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Effect of phenserine treatment on brain functional activity and amyloid in Alzheimer's disease.

Journal article
Authors Ahmadul Kadir
Niels Andreasen
Ove Almkvist
Anders Wall
Anton Forsberg
Henry Engler
Göran Hagman
Marie Lärksäter
Bengt Winblad
Henrik Zetterberg
Kaj Blennow
Bengt Långström
Agneta Nordberg
Published in Annals of neurology
Volume 63
Issue 5
Pages 621-31
ISSN 1531-8249
Publication year 2008
Published at Institute of Neuroscience and Physiology, Department of Psychiatry and Neurochemistry
Pages 621-31
Language en
Links dx.doi.org/10.1002/ana.21345
Keywords Aged, Alzheimer Disease, drug therapy, metabolism, radionuclide imaging, Amyloid, metabolism, Brain, drug effects, metabolism, radiation effects, Cholinesterase Inhibitors, administration & dosage, Double-Blind Method, Female, Humans, Male, Physostigmine, administration & dosage, analogs & derivatives, Placebo Effect, Positron-Emission Tomography, Treatment Outcome
Subject categories Medical and Health Sciences

Abstract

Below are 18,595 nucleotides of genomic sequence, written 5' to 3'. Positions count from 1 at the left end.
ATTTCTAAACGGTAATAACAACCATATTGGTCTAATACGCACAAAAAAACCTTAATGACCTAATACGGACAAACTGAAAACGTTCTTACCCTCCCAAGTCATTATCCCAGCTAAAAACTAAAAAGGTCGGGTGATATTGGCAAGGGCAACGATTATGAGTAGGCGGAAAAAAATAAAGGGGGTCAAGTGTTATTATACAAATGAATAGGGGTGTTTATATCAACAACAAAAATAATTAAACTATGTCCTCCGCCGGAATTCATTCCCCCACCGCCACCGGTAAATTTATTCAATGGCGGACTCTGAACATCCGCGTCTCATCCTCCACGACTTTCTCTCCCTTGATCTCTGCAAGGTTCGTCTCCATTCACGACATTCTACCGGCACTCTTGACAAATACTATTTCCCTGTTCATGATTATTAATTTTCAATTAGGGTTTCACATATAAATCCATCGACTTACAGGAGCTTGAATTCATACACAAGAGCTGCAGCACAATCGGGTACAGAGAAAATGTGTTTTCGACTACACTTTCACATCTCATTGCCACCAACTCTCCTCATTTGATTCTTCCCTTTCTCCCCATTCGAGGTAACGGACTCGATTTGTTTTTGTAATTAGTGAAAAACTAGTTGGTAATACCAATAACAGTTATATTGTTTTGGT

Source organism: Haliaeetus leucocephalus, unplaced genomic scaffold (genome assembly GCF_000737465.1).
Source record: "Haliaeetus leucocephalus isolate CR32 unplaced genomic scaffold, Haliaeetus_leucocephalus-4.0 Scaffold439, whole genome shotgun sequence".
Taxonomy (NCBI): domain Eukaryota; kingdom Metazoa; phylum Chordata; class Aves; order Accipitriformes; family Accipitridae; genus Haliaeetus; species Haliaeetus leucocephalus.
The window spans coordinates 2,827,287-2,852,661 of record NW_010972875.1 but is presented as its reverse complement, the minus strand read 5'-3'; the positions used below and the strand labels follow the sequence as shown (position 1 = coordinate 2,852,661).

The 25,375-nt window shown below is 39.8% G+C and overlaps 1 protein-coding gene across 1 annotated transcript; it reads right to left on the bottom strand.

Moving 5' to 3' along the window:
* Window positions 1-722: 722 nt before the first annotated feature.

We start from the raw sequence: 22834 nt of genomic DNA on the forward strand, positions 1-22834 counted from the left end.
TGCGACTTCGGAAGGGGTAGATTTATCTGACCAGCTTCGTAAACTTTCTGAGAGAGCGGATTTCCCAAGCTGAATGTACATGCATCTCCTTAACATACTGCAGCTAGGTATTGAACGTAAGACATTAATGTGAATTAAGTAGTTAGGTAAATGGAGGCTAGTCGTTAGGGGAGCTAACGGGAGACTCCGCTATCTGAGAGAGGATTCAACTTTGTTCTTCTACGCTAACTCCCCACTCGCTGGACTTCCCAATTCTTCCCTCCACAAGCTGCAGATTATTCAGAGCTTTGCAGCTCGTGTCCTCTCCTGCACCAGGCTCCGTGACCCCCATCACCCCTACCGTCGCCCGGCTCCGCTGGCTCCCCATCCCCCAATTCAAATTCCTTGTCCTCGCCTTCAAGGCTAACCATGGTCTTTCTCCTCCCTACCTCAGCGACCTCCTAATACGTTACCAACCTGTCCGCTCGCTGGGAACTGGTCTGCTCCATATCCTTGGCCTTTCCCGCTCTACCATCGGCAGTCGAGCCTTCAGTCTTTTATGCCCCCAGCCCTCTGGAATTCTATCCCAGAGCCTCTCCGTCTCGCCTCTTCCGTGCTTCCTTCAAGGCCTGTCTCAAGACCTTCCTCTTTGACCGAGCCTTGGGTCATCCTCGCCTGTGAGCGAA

OBJECTIVE: The effects of (-)-phenserine (phenserine) and placebo/donepezil treatment on regional cerebral metabolic rate for glucose (rCMRglc) and brain amyloid load were investigated by positron emission tomography in 20 patients with mild Alzheimer's disease in relation to cerebrospinal fluid (CSF) and plasma biomarkers, and cognitive function. METHODS: The first 3 months of the study was a randomized, double-blind, placebo-controlled phase, during which 10 patients received phenserine (30 mg/day) and 10 patients the placebo. Three to 6 months was an open-label extension phase, during which the placebo group received donepezil (5 mg/day) and the phenserine group remained on phenserine. After 6 months, all patients received phenserine treatment up to 12 months. The patients underwent positron emission tomography examinations to measure rCMRglc (8F-FDG) and amyloid load (11C-PIB) at baseline and after 3 and 6 months of the treatment. Neuropsychological and biomarker data were collected at the three times of positron emission tomography imaging. RESULTS: Statistically significant effects on a composite neuropsychological test score were observed in the phenserine-treated group compared with the placebo and donepezil group at 3 and 6 months, respectively. Values of rCMRglc were significantly increased in several cortical regions after 3 months of phenserine treatment, compared with baseline, and correlated positively with cognitive function and CSF beta-amyloid 40 (Abeta40). Cortical Pittsburgh Compound B retention correlated negatively with CSF Abeta40 levels and the ratio Abeta/beta-secretase-cleaved amyloid precursor protein. In CSF, Abeta40 correlated positively with the attention domain of cognition. INTERPRETATION: Phenserine treatment was associated with an improvement in cognition and an increase in rCMRglc.

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